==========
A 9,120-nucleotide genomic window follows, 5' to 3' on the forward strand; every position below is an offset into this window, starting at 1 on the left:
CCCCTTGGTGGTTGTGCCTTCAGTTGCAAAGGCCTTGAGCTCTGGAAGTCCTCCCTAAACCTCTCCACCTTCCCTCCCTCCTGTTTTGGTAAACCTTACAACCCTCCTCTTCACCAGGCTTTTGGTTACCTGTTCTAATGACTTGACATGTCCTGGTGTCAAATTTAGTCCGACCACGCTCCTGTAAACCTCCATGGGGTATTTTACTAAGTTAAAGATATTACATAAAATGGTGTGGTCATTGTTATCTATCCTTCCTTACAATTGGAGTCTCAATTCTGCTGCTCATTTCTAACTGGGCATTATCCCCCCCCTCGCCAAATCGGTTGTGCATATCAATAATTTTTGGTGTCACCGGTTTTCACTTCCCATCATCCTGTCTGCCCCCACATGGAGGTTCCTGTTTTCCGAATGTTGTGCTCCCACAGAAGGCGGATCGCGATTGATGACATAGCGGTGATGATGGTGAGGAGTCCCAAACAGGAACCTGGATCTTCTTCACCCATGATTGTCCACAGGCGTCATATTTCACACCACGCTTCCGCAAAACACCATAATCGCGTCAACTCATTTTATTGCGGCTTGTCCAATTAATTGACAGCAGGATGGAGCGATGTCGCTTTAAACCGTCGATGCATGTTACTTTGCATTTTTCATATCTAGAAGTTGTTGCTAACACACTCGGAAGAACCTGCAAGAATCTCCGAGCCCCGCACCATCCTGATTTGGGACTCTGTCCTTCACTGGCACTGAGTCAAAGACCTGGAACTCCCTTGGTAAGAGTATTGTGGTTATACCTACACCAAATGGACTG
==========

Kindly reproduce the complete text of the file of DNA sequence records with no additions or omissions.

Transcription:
A 9,120-nucleotide genomic window follows, 5' to 3' on the forward strand; every position below is an offset into this window, starting at 1 on the left:
CCCCTTGGTGGTTGTGCCTTCAGTTGCAAAGGCCTTGAGCTCTGGAAGTCCTCCCTAAACCTCTCCACCTTCCCTCCCTCCTGTTTTGGTAAACCTTACAACCCTCCTCTTCACCAGGCTTTTGGTTACCTGTTCTAATGACTTGACATGTCCTGGTGTCAAATTTAGTCCGACCACGCTCCTGTAAACCTCCATGGGGTATTTTACTAAGTTAAAGATATTACATAAAATGGTGTGGTCATTGTTATCTATCCTTCCTTACAATTGGAGTCTCAATTCTGCTGCTCATTTCTAACTGGGCATTATCCCCCCCCTCGCCAAATCGGTTGTGCATATCAATAATTTTTGGTGTCACCGGTTTTCACTTCCCATCATCCTGTCTGCCCCCACATGGAGGTTCCTGTTTTCCGAATGTTGTGCTCCCACAGAAGGCGGATCGCGATTGATGACATAGCGGTGATGATGGTGAGGAGTCCCAAACAGGAACCTGGATCTTCTTCACCCATGATTGTCCACAGGCGTCATATTTCACACCACGCTTCCGCAAAACACCATAATCGCGTCAACTCATTTTATTGCGGCTTGTCCAATTAATTGACAGCAGGATGGAGCGATGTCGCTTTAAACCGTCGATGCATGTTACTTTGCATTTTTCATATCTAGAAGTTGTTGCTAACACACTCGGAAGAACCTGCAAGAATCTCCGAGCCCCGCACCATCCTGATTTGGGACTCTGTCCTTCACTGGCACTGAGTCAAAGACCTGGAACTCCCTTGGTAAGAGTATTGTGGTTATACCTACACCAAATGGACTG